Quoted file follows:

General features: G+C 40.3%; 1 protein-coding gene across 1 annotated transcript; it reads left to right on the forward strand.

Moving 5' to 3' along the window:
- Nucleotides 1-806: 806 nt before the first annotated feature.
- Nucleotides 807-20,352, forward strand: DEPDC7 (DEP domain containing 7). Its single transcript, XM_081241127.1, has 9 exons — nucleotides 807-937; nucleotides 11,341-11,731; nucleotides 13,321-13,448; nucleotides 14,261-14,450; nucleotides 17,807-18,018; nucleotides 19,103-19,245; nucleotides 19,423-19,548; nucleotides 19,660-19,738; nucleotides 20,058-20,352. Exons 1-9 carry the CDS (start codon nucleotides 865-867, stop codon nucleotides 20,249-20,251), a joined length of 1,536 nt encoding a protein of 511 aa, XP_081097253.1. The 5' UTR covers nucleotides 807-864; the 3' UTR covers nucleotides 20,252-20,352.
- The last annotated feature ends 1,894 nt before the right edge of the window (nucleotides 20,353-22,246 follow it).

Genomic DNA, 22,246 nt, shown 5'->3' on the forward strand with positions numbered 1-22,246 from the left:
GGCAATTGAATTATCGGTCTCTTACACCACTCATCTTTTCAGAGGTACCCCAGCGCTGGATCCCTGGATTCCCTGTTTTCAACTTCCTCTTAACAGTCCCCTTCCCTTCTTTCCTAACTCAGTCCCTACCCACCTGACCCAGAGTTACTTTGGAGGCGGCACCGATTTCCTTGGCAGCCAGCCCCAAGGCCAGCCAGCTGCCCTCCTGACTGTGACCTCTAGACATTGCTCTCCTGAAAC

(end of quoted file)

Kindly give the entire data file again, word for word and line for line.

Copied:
General features: G+C 40.3%; 1 protein-coding gene across 1 annotated transcript; it reads left to right on the forward strand.

Moving 5' to 3' along the window:
- Nucleotides 1-806: 806 nt before the first annotated feature.
- Nucleotides 807-20,352, forward strand: DEPDC7 (DEP domain containing 7). Its single transcript, XM_081241127.1, has 9 exons — nucleotides 807-937; nucleotides 11,341-11,731; nucleotides 13,321-13,448; nucleotides 14,261-14,450; nucleotides 17,807-18,018; nucleotides 19,103-19,245; nucleotides 19,423-19,548; nucleotides 19,660-19,738; nucleotides 20,058-20,352. Exons 1-9 carry the CDS (start codon nucleotides 865-867, stop codon nucleotides 20,249-20,251), a joined length of 1,536 nt encoding a protein of 511 aa, XP_081097253.1. The 5' UTR covers nucleotides 807-864; the 3' UTR covers nucleotides 20,252-20,352.
- The last annotated feature ends 1,894 nt before the right edge of the window (nucleotides 20,353-22,246 follow it).

Genomic DNA, 22,246 nt, shown 5'->3' on the forward strand with positions numbered 1-22,246 from the left:
GGCAATTGAATTATCGGTCTCTTACACCACTCATCTTTTCAGAGGTACCCCAGCGCTGGATCCCTGGATTCCCTGTTTTCAACTTCCTCTTAACAGTCCCCTTCCCTTCTTTCCTAACTCAGTCCCTACCCACCTGACCCAGAGTTACTTTGGAGGCGGCACCGATTTCCTTGGCAGCCAGCCCCAAGGCCAGCCAGCTGCCCTCCTGACTGTGACCTCTAGACATTGCTCTCCTGAAAC